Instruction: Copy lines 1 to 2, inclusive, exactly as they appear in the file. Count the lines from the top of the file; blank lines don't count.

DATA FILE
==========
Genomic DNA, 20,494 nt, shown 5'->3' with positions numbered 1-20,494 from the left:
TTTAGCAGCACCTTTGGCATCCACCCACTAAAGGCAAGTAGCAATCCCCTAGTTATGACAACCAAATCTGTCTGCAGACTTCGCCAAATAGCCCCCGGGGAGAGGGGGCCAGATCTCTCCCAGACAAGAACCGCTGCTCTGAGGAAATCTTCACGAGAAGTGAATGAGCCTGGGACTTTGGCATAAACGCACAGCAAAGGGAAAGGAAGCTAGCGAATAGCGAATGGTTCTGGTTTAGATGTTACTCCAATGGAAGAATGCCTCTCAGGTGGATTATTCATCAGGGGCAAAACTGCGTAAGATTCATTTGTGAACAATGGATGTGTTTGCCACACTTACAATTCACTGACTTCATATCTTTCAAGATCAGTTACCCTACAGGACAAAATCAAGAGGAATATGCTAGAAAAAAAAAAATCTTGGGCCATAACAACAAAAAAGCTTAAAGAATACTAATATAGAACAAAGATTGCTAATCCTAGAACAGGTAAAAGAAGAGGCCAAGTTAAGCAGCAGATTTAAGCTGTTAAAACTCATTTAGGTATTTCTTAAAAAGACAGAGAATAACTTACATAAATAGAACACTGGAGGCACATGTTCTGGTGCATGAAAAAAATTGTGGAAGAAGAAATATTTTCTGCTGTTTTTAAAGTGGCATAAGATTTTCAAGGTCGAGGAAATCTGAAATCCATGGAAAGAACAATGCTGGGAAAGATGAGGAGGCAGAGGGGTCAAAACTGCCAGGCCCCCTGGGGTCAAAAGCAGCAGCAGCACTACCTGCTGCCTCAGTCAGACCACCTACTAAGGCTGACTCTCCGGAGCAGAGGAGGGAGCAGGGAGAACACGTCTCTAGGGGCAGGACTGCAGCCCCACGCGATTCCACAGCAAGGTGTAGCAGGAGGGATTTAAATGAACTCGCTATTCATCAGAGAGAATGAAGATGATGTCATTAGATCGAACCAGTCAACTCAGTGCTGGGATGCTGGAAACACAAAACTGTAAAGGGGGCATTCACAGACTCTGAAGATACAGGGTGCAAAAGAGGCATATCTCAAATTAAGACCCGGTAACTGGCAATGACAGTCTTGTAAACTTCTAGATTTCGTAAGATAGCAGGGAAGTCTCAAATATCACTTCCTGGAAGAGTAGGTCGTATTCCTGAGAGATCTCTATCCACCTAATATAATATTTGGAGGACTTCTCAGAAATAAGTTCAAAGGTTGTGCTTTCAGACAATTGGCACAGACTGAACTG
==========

Genomic DNA, 20,494 nt, shown 5'->3' with positions numbered 1-20,494 from the left:
TTTAGCAGCACCTTTGGCATCCACCCACTAAAGGCAAGTAGCAATCCCCTAGTTATGACAACCAAATCTGTCTGCAGACTTCGCCAAATAGCCCCCGGGGAGAGGGGGCCAGATCTCTCCCAGACAAGAACCGCTGCTCTGAGGAAATCTTCACGAGAAGTGAATGAGCCTGGGACTTTGGCATAAACGCACAGCAAAGGGAAAGGAAGCTAGCGAATAGCGAATGGTTCTGGTTTAGATGTTACTCCAATGGAAGAATGCCTCTCAGGTGGATTATTCATCAGGGGCAAAACTGCGTAAGATTCATTTGTGAACAATGGATGTGTTTGCCACACTTACAATTCACTGACTTCATATCTTTCAAGATCAGTTACCCTACAGGACAAAATCAAGAGGAATATGCTAGAAAAAAAAAAATCTTGGGCCATAACAACAAAAAAGCTTAAAGAATACTAATATAGAACAAAGATTGCTAATCCTAGAACAGGTAAAAGAAGAGGCCAAGTTAAGCAGCAGATTTAAGCTGTTAAAACTCATTTAGGTATTTCTTAAAAAGACAGAGAATAACTTACATAAATAGAACACTGGAGGCACATGTTCTGGTGCATGAAAAAAATTGTGGAAGAAGAAATATTTTCTGCTGTTTTTAAAGTGGCATAAGATTTTCAAGGTCGAGGAAATCTGAAATCCATGGAAAGAACAATGCTGGGAAAGATGAGGAGGCAGAGGGGTCAAAACTGCCAGGCCCCCTGGGGTCAAAAGCAGCAGCAGCACTACCTGCTGCCTCAGTCAGACCACCTACTAAGGCTGACTCTCCGGAGCAGAGGAGGGAGCAGGGAGAACACGTCTCTAGGGGCAGGACTGCAGCCCCACGCGATTCCACAGCAAGGTGTAGCAGGAGGGATTTAAATGAACTCGCTATTCATCAGAGAGAATGAAGATGATGTCATTAGATCGAACCAGTCAACTCAGTGCTGGGATGCTGGAAACACAAAACTGTAAAGGGGGCATTCACAGACTCTGAAGATACAGGGTGCAAAAGAGGCATATCTCAAATTAAGACCCGGTAACTGGCAATGACAGTCTTGTAAACTTCTAGATTTCGTAAGATAGCAGGGAAGTCTCAAATATCACTTCCTGGAAGAGTAGGTCGTATTCCTGAGAGATCTCTATCCACCTAATATAATATTTGGAGGACTTCTCAGAAATAAGTTCAAAGGTTGTGCTTTCAGACAATTGGCACAGACTGAACTG